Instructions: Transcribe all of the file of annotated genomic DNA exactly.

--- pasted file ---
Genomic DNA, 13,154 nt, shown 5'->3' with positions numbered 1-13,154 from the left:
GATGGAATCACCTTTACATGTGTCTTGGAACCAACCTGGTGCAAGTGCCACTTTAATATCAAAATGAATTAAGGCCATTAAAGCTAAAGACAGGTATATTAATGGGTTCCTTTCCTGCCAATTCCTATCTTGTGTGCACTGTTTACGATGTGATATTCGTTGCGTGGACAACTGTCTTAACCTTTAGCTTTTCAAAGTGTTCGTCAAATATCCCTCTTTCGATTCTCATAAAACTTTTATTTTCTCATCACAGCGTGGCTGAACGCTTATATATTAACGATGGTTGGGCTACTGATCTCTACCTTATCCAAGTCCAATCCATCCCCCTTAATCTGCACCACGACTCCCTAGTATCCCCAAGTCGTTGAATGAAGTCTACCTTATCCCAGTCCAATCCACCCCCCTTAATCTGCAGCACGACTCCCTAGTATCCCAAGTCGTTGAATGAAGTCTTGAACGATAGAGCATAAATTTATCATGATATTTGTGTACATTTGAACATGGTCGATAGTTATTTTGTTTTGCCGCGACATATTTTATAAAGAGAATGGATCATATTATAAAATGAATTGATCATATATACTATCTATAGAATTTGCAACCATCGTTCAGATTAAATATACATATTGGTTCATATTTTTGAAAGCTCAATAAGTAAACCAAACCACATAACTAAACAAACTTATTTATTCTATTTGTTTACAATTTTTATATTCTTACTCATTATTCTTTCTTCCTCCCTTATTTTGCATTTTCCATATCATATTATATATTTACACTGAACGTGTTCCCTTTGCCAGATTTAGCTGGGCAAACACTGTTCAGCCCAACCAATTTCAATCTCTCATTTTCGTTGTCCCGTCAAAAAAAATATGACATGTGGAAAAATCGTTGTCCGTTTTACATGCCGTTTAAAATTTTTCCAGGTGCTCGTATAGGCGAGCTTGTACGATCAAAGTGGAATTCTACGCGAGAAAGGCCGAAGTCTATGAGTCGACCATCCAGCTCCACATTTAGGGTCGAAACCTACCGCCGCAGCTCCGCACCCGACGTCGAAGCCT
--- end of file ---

Genomic DNA, 13,154 nt, shown 5'->3' with positions numbered 1-13,154 from the left:
GATGGAATCACCTTTACATGTGTCTTGGAACCAACCTGGTGCAAGTGCCACTTTAATATCAAAATGAATTAAGGCCATTAAAGCTAAAGACAGGTATATTAATGGGTTCCTTTCCTGCCAATTCCTATCTTGTGTGCACTGTTTACGATGTGATATTCGTTGCGTGGACAACTGTCTTAACCTTTAGCTTTTCAAAGTGTTCGTCAAATATCCCTCTTTCGATTCTCATAAAACTTTTATTTTCTCATCACAGCGTGGCTGAACGCTTATATATTAACGATGGTTGGGCTACTGATCTCTACCTTATCCAAGTCCAATCCATCCCCCTTAATCTGCACCACGACTCCCTAGTATCCCCAAGTCGTTGAATGAAGTCTACCTTATCCCAGTCCAATCCACCCCCCTTAATCTGCAGCACGACTCCCTAGTATCCCAAGTCGTTGAATGAAGTCTTGAACGATAGAGCATAAATTTATCATGATATTTGTGTACATTTGAACATGGTCGATAGTTATTTTGTTTTGCCGCGACATATTTTATAAAGAGAATGGATCATATTATAAAATGAATTGATCATATATACTATCTATAGAATTTGCAACCATCGTTCAGATTAAATATACATATTGGTTCATATTTTTGAAAGCTCAATAAGTAAACCAAACCACATAACTAAACAAACTTATTTATTCTATTTGTTTACAATTTTTATATTCTTACTCATTATTCTTTCTTCCTCCCTTATTTTGCATTTTCCATATCATATTATATATTTACACTGAACGTGTTCCCTTTGCCAGATTTAGCTGGGCAAACACTGTTCAGCCCAACCAATTTCAATCTCTCATTTTCGTTGTCCCGTCAAAAAAAATATGACATGTGGAAAAATCGTTGTCCGTTTTACATGCCGTTTAAAATTTTTCCAGGTGCTCGTATAGGCGAGCTTGTACGATCAAAGTGGAATTCTACGCGAGAAAGGCCGAAGTCTATGAGTCGACCATCCAGCTCCACATTTAGGGTCGAAACCTACCGCCGCAGCTCCGCACCCGACGTCGAAGCCT